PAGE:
In a game in which both sides seemed to have a lack of motivating factors behind them, Chelsea were slight pre-match underdogs. The fans were the only ones in the stadium providing a typical cup final atmosphere after the morning’s Royal Wedding bonanza, as the football began slowly.
Both sides were cagey and playing well within their margins, positionally. Then, on 22 minutes a long ball forward from Cesc Fabregas brought a good first touch on the half volley from Eden Hazard, who then had the goal at his mercy before Phil Jones dragged him down. After the Belgian converted the penalty, the contest turned into a luke-warm affair rather than the dour, drab affair it was earlier, as United’s purpose to score became more apparent.
It was not to be for the Reds however, as after periods of sustained pressure and a few counter attacks passed on, the match ended 1-0 to the Blues, who one could hardly say did anything wrong, as both before and after the penalty, they were hardly required to take any risks moving forward.
From a United fan’s perspective, it is disappointing to have lost a game in which the team actually made a decent effort to score a goal, as we don’t see that very often under Jose Mourinho. A team needs to put effort into trying to score goals consistently before they can be graced with the fortune of scoring lucky ones. United have been generally underwhelming in attack this season, with only 68 league goals scored.
Chelsea had no real difficulty defending against United, with the disappointing Marcus Rashford starting in place of Romelu Lukaku. A game which starts slowly and carefully is not ideal for Rashford, who is at his best playing the game at pace and with space to run into. However, if I have to find an area in which United were particularly dull, it would be somewhere on the pitch between Nemanja Matic and Ander Herrera. One can hardly say that Paul Pogba dominates a certain area of the pitch every game. Only the defensive Matic has shown mettle positionally for United all season, with everybody in between him and Lukaku looking a little transparent apart from the odd burst of magic from Jesse Lingard.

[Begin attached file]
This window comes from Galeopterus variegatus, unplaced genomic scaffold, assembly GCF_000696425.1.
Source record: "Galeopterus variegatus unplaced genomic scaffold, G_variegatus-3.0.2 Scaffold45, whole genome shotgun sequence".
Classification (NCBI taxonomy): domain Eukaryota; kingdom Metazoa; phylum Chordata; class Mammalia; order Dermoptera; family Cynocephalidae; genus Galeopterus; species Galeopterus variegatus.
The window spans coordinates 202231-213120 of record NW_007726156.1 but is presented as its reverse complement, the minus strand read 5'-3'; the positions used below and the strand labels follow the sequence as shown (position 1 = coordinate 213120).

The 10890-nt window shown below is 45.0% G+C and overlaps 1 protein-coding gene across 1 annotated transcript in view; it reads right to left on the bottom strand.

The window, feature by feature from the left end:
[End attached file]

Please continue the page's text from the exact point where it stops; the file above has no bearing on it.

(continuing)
Chelsea meanwhile will consider this a win which was given to them rather than earned, but won’t argue with the silverware. Against a backdrop of Conte’s questionable future with the club and poor performances all season, they have a trophy, which is all that history will remember. They might well have many changes in their lineup and staff come August, but will be playing in the Community Shield against Manchester City in the preview match for the 18/19 Premier League season.
Manchester United have much work to do, as the current squad chemistry leaves a lot to be desired. So much so, that it is hard to really see which areas they should focus on in the transfer market.
Jose Mourinho has some soul-searching to do and I can’t help but feel that this coming season will be one that defines his career and legacy. Will he become another Arsene Wenger – outdated and superseded by his younger rivals – or will he be able to show that he is pragmatic and still a winner, despite Guardiola’s potential era of domination?
The team seems to be better at reacting to adversity rather than taking initiative from the start, with their best performance of the season coming against Manchester City in a miracle 3-2 second half comeback after being battered into oblivion in the opening period. When they are expected to win, they lose to teams like Sevilla in the Champions League and Chelsea at Wembley. When they are not expected to win, they beat all their top six rivals in the home stretch of the season.
Wing-back has been a weak spot going forward in United’s squad all season, with the ageing Valencia, ageing but gritty Ashley Young (United’s James Milner equivalent), and the underused but unfortunately bang-average Shaw, Darmian and Blind missing altogether. If you could imagine two world class wing-backs added to the United lineup, they would be a much more effective unit. Even with Carrick gone, I feel there are enough players in the midfield to cover roughly 60 games a season. The abundance of left wingers (Alexis, Martial, Rashford) leaves questions as to why there is no complementary player on the right. For me, United are three players away from being a world class team – two wing-backs and one right winger. Until the squad is more balanced, they will not perform at a level where they can be England’s representatives on the continent again, let alone wrestle the league title from Manchester City.